Megumi Thurston was one of 37 participants who traveled to Japan in late March as part of the KAKEHASHI Project, co-sponsored by JACL and the Japanese Ministry of Foreign Affairs and the Japanese International Cooperation Center. For more information on the program, visit jacl.org/kakehashi. Following is her recollection of her trip experience.
“And” is one of the shortest words in the English language but has the immense job of “connecting words of the same part of speech, clauses or sentences that are to be taken jointly.” This word is used to unify, combine and has the power to connect two seemingly opposite things. This is exactly how I would describe my Kakehashi Program experience. (Read related story, “JACL Celebrates Return of the Kakehashi Project,” here.)
Growing up with a first-generation Japanese immigrant mother, I ate shake onigiri on the weekends, had more cutely decorated pencils than could fit in my pencil case and went to Kumon for math after school every Tuesday. I could speak Japanese and English and had two passports.
In the summers, I would visit my grandparents in Japan and do suika wari, which is essentially when you are spun around a few times, blindfolded, and given a stick to find and crack open a fresh watermelon. After a long day in the hot sun, I would curl up in my futon and drift into sleep to the sound of the semi, or cicadas.
While the summers in Japan were so relaxing and peaceful, the benefits and beauty of having mixed heritage were easily drowned out by the struggles my mother experienced day to day in the U.S.
My mom was born and lived in Japan until her late 20s, her education was fully Japanese-based and her whole family is a 13-hour flight away. I was born in Japan, and my parents and I lived there until I was 3 years old. When the three of us moved to the U.S., my mother knew barely any English.
During the first years in the U.S., my mother took care of me and taught me Japanese. Since my father didn’t know any Japanese, I helped translate and tried to understand the world around me. My mom often tells me now that “we grew up together,” and it is true.
Whenever she was homesick or needed a shoulder to cry on, I was there with a box of Kleenex, ready to absorb every tear before it even fell off her cheek. As I got older I couldn’t help but think about how lucky my American friends were because they all had well-established parents who were educated in the U.S. and never had to worry about their parents feeling like they didn’t fit in.
Their parents would come to our elementary school’s career days and tell us where they went to college, where they worked and what they did day to day. At that time, my mom was juggling multiple jobs, and I constantly felt bad she had to work so much.
These are feelings I aways had growing up but never fully understood and came to peace with until I went on the Kakehashi Program trip.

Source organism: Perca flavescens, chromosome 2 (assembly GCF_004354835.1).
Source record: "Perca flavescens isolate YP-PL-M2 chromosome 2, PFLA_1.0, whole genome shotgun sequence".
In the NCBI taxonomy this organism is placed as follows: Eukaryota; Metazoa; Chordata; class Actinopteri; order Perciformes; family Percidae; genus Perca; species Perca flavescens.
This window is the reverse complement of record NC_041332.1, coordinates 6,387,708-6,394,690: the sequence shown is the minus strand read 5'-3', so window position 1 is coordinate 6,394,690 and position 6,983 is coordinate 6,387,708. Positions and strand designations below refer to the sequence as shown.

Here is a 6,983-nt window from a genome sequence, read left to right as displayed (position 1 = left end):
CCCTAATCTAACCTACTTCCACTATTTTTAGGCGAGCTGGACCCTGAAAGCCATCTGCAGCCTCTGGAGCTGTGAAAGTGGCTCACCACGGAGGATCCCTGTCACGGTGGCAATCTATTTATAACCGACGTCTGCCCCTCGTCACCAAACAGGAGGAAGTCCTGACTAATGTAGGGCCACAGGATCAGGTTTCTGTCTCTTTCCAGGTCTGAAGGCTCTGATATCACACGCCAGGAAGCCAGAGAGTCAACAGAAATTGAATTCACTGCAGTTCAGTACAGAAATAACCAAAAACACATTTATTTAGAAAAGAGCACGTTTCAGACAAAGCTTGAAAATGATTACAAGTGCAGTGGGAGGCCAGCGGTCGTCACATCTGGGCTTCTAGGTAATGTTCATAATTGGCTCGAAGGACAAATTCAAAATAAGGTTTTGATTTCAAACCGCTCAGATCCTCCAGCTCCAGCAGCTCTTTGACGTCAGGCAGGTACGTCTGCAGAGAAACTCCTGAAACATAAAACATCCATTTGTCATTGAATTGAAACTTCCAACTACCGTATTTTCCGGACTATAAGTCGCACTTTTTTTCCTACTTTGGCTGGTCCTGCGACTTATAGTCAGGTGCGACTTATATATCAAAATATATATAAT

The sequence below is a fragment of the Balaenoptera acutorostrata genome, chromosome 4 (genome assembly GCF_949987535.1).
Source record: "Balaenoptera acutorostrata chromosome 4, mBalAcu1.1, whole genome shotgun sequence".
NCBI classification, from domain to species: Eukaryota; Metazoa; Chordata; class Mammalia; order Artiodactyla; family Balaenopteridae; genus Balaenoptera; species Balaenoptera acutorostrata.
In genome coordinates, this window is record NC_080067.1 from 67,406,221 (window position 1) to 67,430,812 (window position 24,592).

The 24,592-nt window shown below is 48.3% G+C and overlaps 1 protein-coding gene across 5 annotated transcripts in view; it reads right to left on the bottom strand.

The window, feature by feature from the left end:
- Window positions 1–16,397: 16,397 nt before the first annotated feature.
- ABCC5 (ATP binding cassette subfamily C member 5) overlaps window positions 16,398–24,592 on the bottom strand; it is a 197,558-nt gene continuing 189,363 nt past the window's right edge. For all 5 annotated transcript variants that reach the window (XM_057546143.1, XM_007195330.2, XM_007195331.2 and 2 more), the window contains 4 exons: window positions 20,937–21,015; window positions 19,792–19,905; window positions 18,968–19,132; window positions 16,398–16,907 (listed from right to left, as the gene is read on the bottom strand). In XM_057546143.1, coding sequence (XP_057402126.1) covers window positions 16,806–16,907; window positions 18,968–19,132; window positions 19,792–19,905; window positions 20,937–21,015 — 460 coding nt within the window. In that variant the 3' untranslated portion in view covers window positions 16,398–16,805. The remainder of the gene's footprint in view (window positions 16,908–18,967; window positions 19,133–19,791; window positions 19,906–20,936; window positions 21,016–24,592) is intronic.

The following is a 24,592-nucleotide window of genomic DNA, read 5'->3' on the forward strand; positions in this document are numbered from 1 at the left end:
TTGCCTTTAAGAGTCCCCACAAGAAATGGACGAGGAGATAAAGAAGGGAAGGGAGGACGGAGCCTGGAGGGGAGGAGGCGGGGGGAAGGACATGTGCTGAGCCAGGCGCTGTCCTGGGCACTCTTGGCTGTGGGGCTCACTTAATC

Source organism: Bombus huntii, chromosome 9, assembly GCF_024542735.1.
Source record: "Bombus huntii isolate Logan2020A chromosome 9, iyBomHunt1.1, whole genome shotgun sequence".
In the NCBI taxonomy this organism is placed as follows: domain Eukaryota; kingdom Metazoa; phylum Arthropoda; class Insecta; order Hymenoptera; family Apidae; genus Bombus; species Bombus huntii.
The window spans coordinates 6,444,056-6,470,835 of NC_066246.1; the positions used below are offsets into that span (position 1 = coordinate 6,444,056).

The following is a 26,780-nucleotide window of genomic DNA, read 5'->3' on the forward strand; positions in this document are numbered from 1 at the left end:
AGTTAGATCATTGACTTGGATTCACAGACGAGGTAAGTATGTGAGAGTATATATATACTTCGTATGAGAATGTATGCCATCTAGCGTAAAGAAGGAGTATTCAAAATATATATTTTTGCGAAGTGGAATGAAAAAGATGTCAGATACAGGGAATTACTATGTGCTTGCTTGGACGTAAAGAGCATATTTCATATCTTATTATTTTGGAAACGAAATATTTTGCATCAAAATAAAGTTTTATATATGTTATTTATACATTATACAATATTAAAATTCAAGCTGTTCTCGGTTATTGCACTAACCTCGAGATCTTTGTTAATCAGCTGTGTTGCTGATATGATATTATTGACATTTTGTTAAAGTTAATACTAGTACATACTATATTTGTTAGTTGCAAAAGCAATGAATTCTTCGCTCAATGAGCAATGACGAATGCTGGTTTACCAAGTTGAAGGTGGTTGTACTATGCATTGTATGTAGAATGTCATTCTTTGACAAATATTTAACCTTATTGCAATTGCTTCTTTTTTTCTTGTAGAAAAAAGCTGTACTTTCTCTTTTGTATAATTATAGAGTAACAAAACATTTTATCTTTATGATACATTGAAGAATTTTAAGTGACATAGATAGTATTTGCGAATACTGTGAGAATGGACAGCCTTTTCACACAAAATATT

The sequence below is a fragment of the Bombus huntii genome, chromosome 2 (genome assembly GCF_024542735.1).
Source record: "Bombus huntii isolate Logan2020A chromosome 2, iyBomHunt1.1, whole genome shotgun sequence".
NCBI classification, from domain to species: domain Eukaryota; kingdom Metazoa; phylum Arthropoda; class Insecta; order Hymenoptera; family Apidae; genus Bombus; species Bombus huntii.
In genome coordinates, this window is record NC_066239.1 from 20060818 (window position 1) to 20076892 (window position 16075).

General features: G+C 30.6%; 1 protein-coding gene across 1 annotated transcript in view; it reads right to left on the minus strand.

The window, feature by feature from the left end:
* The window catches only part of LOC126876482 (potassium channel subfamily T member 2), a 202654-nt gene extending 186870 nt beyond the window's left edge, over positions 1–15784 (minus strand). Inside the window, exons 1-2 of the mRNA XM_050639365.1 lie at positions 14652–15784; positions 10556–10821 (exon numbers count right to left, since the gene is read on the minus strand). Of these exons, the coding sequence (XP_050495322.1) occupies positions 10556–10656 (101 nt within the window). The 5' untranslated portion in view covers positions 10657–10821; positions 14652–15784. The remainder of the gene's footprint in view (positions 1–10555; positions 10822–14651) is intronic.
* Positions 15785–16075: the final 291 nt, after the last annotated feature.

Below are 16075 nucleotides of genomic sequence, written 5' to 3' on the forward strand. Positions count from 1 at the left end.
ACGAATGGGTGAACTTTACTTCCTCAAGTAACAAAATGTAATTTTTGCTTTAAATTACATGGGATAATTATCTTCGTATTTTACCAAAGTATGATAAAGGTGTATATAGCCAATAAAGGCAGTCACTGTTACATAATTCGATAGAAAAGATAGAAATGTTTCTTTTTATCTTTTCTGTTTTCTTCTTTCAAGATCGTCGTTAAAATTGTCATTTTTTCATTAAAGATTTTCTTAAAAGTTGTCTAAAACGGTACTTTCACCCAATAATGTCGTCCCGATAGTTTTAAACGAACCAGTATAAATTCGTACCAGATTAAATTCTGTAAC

Before this trip, Japanese American culture had always been compartmentalized into two parts — either we were talking about Japanese culture, food, language and family OR the American side of things. I was never taught Japanese American history or culture as a combined topic, only one or the other.
After spending a week with so many other Japanese Americans, I realized how unique but also how similar we all are. I had never met a Sansei, Yonsei or Gosei before going on the Kakehashi Program trip, but as I spoke with my new friends,
I realized how diverse the Japanese American culture and experience really is.
I met Japanese Americans whose grandparents were from Hawaii, whose grandparents had to change their names to fit in in the U.S. during a time of severe discrimination and others who were adopted into families with Japanese parents!
While my mom did not immigrate to the U.S. during the time of Executive Order 9066, I saw that her struggles with adapting to a new culture and land were similar to the struggles that other Kakehashi member’s ancestors went through.
Immigrants are such an important part of our country, and I am grateful I have been able to live through this process with my mom. I am proud of who she has become and am in awe of those in similar situations who have made America their second home.
Through the program, I met so many open-minded young people from all over the U.S. who had such diverse interests and academic backgrounds. Through interaction with my new friends, I realized where some of my random “quirks,” such as actively nodding my head (maybe too much) while someone was speaking, came from! Or saying “oooh” or “noo” after someone said something surprising was something that pretty much everyone in the group did as well. We did not have to watch anime or like spam to prove we were Japanese “enough,” we all understood each other instantly at a deep level because of our rich backgrounds.
We all offer something distinct to the program and the world, and I feel at peace knowing there are so many young Japanese Americans working to connect the two countries that have given us so much. My biggest takeaway from this program is that without the struggles of being from such culturally different countries, I wouldn’t have the self-reflection, change in perspectives and gratitude that I have today.
The Kakehashi Program really emphasized the importance of being Japanese AND American and being Japanese American all at the same time. This experience truly changed the way I saw myself and those around me, and I couldn’t be more grateful that I got to participate in it.